Understanding Indexed Annuities

When investors enter into a contract for purchasing an indexed annuity in exchange for a future payment amount, they agree to future distribution that is yet to be determined by the market’s performance. This slight variation from other annuities, often deem them more complex investments within the annuity family. Indexed annuities are contracts between the investor and the insurance company, and can be viewed like other similar investments vehicles in that they have a payment or “accumulation” phase, as well as a payout or “distribution” period.

After the accumulation period occurs, the insurance company will make installment payments or a “lump sum” payment to the investor after determining the final payment agreed upon under the terms of the contract. Gains during the accumulations period are protected from taxation on a yearly basis up until the investor makes his first withdrawal, making this an exceptional favorite among many investors.

Since the rate of return for the investor relies on the performance of the index market, it is possible for the investor to ultimately get less in return than what he actually paid into the annuity – again, depending on the terms of the contract and the market. Further, if index annuities are cashed out before maturity or a specified date, then significant fees and penalties will apply.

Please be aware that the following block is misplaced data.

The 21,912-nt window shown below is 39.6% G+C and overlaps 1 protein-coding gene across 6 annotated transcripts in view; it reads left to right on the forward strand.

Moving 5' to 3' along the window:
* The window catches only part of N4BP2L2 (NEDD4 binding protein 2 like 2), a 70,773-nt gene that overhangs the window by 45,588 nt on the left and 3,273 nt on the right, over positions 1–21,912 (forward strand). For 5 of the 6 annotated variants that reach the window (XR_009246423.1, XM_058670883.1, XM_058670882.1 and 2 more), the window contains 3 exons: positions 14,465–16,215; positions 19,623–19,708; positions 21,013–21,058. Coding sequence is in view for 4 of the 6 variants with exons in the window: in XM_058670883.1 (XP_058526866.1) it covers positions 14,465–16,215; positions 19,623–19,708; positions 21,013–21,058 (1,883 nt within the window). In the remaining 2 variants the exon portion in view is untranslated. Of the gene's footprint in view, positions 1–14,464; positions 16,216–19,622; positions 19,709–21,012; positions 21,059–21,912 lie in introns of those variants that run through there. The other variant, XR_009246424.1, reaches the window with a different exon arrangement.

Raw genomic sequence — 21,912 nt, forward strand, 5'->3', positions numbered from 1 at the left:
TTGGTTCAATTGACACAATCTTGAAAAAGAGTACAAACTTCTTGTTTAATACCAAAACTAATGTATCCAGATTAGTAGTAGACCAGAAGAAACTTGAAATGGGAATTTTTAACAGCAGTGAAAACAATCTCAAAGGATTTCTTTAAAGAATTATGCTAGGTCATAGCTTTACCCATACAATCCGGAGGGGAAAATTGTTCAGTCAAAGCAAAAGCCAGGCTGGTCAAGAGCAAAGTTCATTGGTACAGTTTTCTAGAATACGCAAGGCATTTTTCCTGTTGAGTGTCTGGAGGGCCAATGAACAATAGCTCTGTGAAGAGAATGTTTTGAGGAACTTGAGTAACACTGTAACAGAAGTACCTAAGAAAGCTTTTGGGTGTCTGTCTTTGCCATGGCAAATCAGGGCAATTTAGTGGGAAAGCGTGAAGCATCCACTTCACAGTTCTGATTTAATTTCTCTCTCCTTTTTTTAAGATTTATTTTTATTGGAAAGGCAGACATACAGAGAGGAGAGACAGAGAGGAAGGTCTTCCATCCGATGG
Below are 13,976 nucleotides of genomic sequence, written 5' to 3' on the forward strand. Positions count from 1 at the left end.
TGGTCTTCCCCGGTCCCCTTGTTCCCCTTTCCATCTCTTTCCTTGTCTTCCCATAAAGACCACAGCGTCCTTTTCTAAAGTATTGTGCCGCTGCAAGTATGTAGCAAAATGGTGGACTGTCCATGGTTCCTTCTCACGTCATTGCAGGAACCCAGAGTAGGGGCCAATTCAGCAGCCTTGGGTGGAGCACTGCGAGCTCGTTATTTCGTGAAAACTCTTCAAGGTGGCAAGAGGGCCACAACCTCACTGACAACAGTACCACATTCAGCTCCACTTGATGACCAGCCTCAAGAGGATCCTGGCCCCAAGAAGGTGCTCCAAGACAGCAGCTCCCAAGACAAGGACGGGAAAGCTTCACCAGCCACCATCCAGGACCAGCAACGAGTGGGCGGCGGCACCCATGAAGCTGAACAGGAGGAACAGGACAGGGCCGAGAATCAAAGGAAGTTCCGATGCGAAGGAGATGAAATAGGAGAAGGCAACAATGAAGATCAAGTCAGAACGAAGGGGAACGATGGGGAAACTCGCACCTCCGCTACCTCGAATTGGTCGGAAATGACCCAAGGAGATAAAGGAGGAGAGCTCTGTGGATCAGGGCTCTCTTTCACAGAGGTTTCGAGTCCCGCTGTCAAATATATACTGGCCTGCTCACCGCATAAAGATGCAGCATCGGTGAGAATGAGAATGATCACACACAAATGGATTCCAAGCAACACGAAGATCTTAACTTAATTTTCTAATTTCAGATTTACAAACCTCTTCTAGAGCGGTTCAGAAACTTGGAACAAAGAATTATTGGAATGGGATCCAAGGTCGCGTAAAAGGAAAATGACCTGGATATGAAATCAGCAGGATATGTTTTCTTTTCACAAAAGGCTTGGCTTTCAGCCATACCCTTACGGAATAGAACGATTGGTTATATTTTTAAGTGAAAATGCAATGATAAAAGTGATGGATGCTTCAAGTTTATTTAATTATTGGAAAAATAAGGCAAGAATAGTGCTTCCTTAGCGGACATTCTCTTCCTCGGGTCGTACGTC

Depending on the contract features of the indexed annuity, these investments may or may not be registered with the SEC. Typically for SEC registered securities, for example, the insurance company must provide a minimum rate of return for the investor. This is not always guaranteed due to the inherent nature of market fluctuations and the type of investment. However, index annuities provide a viable option for investors who would like to diversify their portfolio and peg their earning directly to the performance of the market with a particular investment vehicle.

As with other savings vehicles, the investor should know several key features to the index annuity before entering the contract with an insurance company, such as the margin or the administrative fee, which can take a take a portion of the return during the distribution phase. Take for example an indexed annuity contract with the margin fee of say 2%. A margin fee may be considered an “administrative fee” to handle the account. This fee will could chip away at your overall return. For a brief illustration, if the index or market’s performance gained 12% over certain period of time, the result would be 12% – 2% of margin fee to equal a 10% return for the investor.

With index annuities there may also be ceilings, or the maximum rate of interest which can be earned by the investor. Say for example that the interest rate ceiling or “cap” for a particular contract is set at 9%, and the market grows 14% over a determined period of time, the investor would only be compensated only 9% and not the 14%.

Since annuities are not backed by the FDIC, investors who purchase annuities should be aware of the inherent risks due to the volatility of the market. Index annuities are particularly sensitive to the market’s performance. An assessment of risk should also be determined for particular strength and stability of the insurance company in question.

Nevertheless, index annuities are a great option for the long-term investor who would hedge a percentage of their future retirement income stream based on the market’s historical trend for increased growth.